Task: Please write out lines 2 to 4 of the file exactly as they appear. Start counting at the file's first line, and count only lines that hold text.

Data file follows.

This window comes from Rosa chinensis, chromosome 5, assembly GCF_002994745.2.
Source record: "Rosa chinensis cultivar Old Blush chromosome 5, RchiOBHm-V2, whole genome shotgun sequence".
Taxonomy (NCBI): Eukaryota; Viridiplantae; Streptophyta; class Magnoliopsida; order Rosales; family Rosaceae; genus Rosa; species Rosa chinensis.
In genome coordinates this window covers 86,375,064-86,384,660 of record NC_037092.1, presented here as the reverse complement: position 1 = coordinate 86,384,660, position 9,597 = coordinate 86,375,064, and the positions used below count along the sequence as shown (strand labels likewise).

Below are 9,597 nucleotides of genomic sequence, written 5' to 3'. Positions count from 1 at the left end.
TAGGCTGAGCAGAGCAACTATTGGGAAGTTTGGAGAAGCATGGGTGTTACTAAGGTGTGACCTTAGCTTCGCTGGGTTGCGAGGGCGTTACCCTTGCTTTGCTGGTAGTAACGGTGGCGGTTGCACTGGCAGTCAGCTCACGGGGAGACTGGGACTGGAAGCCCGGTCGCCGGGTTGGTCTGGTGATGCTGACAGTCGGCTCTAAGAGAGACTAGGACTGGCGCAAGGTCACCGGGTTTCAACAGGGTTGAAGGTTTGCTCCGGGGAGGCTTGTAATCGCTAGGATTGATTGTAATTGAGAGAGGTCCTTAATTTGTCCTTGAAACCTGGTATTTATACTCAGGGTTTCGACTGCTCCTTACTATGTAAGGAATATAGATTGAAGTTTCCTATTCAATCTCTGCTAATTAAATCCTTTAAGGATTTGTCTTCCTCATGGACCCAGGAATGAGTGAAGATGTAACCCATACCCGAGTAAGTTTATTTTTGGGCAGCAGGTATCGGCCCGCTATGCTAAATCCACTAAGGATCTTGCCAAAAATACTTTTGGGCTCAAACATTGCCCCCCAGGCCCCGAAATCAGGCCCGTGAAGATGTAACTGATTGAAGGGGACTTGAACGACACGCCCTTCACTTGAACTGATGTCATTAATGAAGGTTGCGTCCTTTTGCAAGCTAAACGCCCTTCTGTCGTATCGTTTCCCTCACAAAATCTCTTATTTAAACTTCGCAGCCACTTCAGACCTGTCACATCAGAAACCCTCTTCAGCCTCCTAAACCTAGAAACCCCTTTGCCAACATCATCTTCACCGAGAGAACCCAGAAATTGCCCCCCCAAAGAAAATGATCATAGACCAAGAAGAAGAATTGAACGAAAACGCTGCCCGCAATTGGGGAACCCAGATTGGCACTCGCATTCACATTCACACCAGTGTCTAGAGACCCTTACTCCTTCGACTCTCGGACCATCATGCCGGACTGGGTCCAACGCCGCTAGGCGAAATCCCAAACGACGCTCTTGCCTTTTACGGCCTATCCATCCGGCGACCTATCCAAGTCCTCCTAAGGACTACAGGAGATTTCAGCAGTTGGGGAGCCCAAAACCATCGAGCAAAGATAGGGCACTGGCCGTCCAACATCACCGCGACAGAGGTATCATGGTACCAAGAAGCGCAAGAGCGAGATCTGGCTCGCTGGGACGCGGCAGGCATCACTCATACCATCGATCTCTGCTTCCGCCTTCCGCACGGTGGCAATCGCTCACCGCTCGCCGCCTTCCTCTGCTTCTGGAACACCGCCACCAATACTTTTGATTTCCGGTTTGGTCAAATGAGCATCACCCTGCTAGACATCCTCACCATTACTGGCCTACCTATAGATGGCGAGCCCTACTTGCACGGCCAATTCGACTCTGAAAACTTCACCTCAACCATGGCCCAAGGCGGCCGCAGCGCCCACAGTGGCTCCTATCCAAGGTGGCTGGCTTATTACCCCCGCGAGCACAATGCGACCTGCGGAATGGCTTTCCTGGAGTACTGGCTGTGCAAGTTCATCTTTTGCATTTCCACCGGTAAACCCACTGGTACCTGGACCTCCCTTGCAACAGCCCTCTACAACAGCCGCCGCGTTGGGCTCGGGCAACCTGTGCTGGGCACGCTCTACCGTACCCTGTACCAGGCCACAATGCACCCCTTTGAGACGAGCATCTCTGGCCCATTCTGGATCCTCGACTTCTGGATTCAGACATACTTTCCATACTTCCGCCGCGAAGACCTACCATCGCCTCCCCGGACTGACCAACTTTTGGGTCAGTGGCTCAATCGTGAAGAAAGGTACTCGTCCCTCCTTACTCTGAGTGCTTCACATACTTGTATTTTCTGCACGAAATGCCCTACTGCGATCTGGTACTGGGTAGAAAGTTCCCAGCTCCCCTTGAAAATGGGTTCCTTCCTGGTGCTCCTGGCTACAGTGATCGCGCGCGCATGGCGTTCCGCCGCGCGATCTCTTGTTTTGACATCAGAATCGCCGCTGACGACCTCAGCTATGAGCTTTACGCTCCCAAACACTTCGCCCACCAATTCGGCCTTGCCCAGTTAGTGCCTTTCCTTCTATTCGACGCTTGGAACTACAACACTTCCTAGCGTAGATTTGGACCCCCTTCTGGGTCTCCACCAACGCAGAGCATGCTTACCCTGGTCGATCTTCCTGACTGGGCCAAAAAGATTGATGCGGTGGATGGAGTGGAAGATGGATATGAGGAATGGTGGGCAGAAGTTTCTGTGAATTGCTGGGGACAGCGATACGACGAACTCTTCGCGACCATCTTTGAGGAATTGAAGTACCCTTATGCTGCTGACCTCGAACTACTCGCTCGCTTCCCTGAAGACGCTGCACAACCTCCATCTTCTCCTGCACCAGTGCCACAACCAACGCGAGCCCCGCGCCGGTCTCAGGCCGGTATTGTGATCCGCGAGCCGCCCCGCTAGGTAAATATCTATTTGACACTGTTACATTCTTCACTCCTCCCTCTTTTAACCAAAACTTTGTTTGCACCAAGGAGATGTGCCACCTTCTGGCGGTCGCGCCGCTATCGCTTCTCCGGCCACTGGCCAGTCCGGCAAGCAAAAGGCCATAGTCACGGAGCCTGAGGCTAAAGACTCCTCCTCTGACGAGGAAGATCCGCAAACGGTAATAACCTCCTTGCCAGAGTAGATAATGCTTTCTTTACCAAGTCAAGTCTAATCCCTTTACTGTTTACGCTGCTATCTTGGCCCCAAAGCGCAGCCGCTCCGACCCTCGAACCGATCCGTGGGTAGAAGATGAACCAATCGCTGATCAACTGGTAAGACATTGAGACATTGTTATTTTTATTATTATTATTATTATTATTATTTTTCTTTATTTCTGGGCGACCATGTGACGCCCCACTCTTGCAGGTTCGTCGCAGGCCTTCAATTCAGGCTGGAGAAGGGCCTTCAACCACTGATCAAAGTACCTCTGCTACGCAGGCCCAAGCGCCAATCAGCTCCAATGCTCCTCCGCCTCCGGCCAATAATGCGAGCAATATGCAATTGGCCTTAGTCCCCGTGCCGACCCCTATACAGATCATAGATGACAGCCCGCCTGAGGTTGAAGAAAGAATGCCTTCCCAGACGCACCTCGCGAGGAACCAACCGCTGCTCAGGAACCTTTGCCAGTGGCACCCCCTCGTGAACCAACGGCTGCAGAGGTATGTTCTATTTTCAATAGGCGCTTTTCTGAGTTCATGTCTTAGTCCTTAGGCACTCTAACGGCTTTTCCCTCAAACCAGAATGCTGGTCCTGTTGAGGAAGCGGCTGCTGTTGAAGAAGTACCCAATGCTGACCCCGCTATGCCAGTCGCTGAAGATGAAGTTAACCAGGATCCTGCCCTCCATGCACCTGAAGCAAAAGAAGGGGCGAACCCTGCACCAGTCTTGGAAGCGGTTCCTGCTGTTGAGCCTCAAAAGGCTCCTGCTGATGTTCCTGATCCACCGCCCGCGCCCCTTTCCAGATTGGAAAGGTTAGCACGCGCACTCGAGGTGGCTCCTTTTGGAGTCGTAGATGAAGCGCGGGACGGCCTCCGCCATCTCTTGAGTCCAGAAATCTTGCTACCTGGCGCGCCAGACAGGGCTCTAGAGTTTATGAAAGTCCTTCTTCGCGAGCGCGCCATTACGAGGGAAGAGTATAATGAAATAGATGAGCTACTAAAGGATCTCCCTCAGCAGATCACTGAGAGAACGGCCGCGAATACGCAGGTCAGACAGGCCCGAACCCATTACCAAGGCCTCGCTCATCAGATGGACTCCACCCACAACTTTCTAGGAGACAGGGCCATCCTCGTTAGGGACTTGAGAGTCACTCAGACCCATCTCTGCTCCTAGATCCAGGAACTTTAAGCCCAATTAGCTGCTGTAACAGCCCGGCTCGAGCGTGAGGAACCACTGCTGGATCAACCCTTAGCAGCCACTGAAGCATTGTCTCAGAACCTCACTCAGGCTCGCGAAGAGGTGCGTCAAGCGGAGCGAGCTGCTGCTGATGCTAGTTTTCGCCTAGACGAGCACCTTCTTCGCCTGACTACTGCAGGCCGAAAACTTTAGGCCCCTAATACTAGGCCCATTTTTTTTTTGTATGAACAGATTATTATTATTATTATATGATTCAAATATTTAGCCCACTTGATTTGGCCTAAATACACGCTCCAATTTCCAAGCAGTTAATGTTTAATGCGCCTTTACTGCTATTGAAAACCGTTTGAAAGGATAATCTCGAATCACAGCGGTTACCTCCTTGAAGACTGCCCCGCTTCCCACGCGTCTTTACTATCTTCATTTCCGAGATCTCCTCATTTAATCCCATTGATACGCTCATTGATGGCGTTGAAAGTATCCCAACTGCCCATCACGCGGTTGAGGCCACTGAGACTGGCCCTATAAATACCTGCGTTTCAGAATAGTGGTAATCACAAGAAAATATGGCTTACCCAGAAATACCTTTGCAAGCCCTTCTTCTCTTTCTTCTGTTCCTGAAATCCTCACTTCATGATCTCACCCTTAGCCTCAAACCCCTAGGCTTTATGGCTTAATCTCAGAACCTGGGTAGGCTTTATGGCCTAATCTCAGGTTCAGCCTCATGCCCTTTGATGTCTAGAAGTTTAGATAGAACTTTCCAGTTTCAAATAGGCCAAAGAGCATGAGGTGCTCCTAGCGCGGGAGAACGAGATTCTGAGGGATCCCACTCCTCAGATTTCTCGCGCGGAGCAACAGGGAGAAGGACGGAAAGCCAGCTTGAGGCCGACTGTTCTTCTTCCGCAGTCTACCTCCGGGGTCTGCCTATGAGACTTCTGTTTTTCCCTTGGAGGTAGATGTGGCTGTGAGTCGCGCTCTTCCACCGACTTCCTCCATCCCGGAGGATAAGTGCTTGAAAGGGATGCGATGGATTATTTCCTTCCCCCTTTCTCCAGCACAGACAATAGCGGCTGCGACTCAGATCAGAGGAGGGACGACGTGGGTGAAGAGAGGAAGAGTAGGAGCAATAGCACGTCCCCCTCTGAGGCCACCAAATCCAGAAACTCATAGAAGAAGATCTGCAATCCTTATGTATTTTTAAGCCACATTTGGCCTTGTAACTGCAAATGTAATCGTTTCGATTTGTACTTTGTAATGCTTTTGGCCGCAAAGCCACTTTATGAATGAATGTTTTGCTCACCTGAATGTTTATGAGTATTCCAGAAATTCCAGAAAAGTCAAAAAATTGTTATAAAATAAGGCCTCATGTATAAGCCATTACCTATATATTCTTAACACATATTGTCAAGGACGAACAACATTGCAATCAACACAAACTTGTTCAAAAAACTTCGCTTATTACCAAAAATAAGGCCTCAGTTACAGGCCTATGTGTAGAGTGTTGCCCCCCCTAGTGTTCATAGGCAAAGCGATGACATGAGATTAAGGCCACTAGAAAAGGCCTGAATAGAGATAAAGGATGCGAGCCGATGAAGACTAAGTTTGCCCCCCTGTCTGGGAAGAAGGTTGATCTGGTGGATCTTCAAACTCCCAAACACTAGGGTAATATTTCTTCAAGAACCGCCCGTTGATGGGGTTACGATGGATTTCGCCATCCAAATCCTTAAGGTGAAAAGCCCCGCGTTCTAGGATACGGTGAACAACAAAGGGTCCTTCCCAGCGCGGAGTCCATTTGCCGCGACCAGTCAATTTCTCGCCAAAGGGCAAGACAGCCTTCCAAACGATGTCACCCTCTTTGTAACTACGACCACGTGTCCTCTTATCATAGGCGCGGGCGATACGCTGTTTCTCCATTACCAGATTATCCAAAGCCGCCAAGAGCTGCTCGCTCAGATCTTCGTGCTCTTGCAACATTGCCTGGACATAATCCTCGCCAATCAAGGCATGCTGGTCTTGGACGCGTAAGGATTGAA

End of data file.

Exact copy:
Source record: "Rosa chinensis cultivar Old Blush chromosome 5, RchiOBHm-V2, whole genome shotgun sequence".
Taxonomy (NCBI): Eukaryota; Viridiplantae; Streptophyta; class Magnoliopsida; order Rosales; family Rosaceae; genus Rosa; species Rosa chinensis.
In genome coordinates this window covers 86,375,064-86,384,660 of record NC_037092.1, presented here as the reverse complement: position 1 = coordinate 86,384,660, position 9,597 = coordinate 86,375,064, and the positions used below count along the sequence as shown (strand labels likewise).